There has been talk among Republican legislators of either increasing the required threshold for a vote of no confidence in the next House speaker or doing away with the rule altogether. This follows Tuesday’s ousting of Kevin McCarthy from the position.
In January, the California Republican tried to acquire enough support to become the head of the lower chamber. This made him an easy target for expulsion. He struck a deal with conservative Republicans that made it possible for a single lawmaker to introduce a resolution to leave the chair, effectively a vote of no confidence in the speaker. McCarthy’s dismissal was the first time a House speaker had been removed in American history by a motion of this kind.
As the federal government nears the mid-November deadline to prevent a government shutdown, legislative work in the House has ground to a halt due to the lack of an elected speaker.
Next week may bring a vote on who will take the gavel, but divisions over a rule change may make consensus challenging.
Florida Republican Representative Carlos Giménez has said he will not support any candidate who does not commit to changing the rule.
He said on social media that no one could govern effectively while being threatened by extremist hostage-takers.
New York Republican Representative Marc Molinaro voiced concerns about the motion to vacate, saying that it sets a bad precedent and urging the threshold for such a motion to be very high.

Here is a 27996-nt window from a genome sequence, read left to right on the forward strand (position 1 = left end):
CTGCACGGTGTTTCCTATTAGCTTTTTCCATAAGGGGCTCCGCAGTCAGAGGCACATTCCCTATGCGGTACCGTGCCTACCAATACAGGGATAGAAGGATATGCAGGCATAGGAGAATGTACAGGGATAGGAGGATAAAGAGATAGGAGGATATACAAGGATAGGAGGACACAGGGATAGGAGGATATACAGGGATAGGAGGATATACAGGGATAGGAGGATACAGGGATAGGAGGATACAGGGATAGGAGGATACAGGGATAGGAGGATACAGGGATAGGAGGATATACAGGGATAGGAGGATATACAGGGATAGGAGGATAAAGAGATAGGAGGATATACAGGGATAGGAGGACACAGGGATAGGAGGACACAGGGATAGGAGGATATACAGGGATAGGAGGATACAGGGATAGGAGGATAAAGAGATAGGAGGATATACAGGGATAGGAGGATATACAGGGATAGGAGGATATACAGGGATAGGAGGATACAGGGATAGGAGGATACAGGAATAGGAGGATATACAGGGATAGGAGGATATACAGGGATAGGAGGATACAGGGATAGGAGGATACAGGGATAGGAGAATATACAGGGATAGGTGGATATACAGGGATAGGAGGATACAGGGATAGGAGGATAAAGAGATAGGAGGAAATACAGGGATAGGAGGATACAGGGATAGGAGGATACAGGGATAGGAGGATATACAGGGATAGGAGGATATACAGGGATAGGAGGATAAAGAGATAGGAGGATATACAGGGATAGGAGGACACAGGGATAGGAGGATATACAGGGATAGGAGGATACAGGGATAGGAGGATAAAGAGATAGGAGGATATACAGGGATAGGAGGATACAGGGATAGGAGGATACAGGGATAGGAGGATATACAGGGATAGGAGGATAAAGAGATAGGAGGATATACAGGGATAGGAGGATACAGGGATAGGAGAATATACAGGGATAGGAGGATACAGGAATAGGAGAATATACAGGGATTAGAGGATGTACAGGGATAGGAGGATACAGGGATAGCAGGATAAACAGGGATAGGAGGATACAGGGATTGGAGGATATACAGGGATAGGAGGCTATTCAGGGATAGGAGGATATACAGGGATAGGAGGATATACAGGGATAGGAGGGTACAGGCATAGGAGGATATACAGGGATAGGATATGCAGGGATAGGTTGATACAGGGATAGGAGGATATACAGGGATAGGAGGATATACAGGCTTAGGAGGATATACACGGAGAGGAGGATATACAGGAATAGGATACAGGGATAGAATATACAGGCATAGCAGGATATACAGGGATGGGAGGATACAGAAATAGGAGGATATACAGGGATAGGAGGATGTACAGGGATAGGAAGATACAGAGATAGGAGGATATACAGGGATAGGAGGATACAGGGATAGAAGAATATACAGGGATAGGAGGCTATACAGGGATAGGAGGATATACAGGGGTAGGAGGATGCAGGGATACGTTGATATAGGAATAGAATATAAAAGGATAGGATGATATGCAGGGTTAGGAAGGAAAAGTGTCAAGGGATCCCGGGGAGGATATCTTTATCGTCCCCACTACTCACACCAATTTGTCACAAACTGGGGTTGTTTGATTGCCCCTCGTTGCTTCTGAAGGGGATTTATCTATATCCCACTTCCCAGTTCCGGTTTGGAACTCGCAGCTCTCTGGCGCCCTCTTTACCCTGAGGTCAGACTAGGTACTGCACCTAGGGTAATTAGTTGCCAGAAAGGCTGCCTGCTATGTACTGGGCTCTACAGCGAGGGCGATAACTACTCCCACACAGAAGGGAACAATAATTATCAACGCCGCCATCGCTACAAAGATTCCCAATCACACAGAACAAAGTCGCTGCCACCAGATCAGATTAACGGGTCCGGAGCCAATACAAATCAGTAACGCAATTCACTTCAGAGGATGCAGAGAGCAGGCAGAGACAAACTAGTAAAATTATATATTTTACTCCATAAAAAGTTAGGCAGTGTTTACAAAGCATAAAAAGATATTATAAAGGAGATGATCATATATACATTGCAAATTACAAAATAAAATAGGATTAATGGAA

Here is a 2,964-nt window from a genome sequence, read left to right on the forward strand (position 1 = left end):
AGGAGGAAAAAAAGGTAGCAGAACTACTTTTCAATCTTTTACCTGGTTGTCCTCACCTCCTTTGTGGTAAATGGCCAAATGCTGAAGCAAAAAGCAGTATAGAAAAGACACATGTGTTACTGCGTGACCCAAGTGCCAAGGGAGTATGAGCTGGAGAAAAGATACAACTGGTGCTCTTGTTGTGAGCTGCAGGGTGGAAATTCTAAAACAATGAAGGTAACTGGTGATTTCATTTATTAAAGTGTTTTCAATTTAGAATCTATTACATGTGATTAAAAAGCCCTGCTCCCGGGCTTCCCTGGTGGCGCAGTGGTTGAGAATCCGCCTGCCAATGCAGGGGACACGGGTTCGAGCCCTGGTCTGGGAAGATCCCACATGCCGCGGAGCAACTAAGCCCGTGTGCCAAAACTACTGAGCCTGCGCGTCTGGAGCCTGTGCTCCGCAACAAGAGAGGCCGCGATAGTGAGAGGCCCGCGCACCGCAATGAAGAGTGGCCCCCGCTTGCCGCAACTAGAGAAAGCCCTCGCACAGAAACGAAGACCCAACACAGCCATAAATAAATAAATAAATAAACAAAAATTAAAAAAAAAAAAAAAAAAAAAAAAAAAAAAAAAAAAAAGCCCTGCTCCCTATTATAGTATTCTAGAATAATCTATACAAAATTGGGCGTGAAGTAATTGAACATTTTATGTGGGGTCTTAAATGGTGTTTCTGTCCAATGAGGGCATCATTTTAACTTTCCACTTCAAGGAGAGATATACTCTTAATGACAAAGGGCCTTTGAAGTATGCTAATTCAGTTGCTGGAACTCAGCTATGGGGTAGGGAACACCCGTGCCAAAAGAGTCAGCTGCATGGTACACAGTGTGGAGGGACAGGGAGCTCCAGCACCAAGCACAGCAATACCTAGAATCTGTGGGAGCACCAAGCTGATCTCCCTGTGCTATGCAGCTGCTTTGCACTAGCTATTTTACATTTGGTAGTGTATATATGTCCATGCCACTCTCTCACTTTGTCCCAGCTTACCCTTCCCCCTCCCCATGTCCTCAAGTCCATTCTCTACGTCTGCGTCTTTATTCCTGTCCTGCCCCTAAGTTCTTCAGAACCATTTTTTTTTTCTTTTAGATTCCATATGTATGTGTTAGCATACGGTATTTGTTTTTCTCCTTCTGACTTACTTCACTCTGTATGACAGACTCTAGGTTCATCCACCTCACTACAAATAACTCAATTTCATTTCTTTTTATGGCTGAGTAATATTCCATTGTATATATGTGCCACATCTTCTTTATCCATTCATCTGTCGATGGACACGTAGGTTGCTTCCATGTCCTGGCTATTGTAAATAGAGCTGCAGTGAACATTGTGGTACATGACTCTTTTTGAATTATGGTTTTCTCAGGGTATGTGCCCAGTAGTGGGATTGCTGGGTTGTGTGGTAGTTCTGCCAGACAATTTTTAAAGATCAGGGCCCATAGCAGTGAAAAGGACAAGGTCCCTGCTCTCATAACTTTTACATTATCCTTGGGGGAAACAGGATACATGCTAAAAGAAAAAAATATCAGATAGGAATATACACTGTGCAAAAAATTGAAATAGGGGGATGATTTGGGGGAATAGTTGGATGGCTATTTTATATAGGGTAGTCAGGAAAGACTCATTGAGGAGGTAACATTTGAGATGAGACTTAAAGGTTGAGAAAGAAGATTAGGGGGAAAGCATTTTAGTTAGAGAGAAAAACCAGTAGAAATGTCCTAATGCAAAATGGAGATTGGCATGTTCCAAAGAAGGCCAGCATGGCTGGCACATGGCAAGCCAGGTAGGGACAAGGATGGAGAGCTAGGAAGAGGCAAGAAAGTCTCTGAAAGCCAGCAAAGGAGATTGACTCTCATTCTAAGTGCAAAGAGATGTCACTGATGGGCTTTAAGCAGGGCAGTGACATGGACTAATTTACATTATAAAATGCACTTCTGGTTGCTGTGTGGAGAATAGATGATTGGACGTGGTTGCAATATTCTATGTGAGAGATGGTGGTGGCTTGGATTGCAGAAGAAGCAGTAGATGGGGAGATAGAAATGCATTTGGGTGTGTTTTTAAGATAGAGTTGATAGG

Molinaro told reporters on Wednesday that they should reconsider letting a minority of people start a disruptive process.
Before the 2019 election, when the Democrats took control of the House, only a single member was needed to bring a motion to vacate. Then, it required backing the bulk of one group or the other.
In January, McCarthy proposed a quorum of five members to win over conservative dissenters. Some conservatives in his party were disappointed that his proposal fell short of their hopes. McCarthy eventually conceded that a single member should have the power to call for a vote of no confidence.
On Tuesday, all Democratic representatives and eight Republican defectors, led by Florida’s Rep. Matt Gaetz, voted to remove McCarthy from office.
McCarthy ally Rep. Garret Graves voiced concern that Gaetz’s actions would cause substantial turmoil. The Republican from Louisiana has called for a rule change before a new speaker is chosen.
Gaetz has said that the next speaker must uphold the one-vote requirement.
Senate Minority Leader Mitch McConnell has spoken out, calling House Republicans to drop the measure.